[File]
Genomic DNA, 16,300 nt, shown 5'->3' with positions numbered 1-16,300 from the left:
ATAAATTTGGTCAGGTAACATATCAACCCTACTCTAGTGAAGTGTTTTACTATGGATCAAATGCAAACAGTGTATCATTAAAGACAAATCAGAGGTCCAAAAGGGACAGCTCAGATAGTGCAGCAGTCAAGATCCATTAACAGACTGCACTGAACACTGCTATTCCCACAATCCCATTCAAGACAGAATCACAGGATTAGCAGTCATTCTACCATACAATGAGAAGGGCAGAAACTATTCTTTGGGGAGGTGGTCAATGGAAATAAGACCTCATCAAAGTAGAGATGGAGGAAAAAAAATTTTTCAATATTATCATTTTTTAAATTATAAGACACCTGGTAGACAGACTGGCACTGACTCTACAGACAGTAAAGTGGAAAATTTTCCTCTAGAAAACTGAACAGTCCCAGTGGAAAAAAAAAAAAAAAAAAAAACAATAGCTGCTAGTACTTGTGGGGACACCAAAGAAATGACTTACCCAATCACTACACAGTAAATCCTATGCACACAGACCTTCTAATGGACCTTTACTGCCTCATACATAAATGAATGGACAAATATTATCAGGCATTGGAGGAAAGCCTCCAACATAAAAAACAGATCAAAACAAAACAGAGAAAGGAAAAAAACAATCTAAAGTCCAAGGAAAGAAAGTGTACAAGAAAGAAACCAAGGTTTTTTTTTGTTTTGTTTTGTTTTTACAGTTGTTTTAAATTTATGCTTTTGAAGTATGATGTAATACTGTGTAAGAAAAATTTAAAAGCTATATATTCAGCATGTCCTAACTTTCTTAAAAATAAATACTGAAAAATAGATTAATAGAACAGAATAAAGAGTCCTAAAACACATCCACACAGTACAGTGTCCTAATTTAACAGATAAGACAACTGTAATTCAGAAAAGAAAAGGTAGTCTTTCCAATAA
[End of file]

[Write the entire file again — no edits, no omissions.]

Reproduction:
Genomic DNA, 16,300 nt, shown 5'->3' with positions numbered 1-16,300 from the left:
ATAAATTTGGTCAGGTAACATATCAACCCTACTCTAGTGAAGTGTTTTACTATGGATCAAATGCAAACAGTGTATCATTAAAGACAAATCAGAGGTCCAAAAGGGACAGCTCAGATAGTGCAGCAGTCAAGATCCATTAACAGACTGCACTGAACACTGCTATTCCCACAATCCCATTCAAGACAGAATCACAGGATTAGCAGTCATTCTACCATACAATGAGAAGGGCAGAAACTATTCTTTGGGGAGGTGGTCAATGGAAATAAGACCTCATCAAAGTAGAGATGGAGGAAAAAAAATTTTTCAATATTATCATTTTTTAAATTATAAGACACCTGGTAGACAGACTGGCACTGACTCTACAGACAGTAAAGTGGAAAATTTTCCTCTAGAAAACTGAACAGTCCCAGTGGAAAAAAAAAAAAAAAAAAAAACAATAGCTGCTAGTACTTGTGGGGACACCAAAGAAATGACTTACCCAATCACTACACAGTAAATCCTATGCACACAGACCTTCTAATGGACCTTTACTGCCTCATACATAAATGAATGGACAAATATTATCAGGCATTGGAGGAAAGCCTCCAACATAAAAAACAGATCAAAACAAAACAGAGAAAGGAAAAAAACAATCTAAAGTCCAAGGAAAGAAAGTGTACAAGAAAGAAACCAAGGTTTTTTTTTGTTTTGTTTTGTTTTTACAGTTGTTTTAAATTTATGCTTTTGAAGTATGATGTAATACTGTGTAAGAAAAATTTAAAAGCTATATATTCAGCATGTCCTAACTTTCTTAAAAATAAATACTGAAAAATAGATTAATAGAACAGAATAAAGAGTCCTAAAACACATCCACACAGTACAGTGTCCTAATTTAACAGATAAGACAACTGTAATTCAGAAAAGAAAAGGTAGTCTTTCCAATAA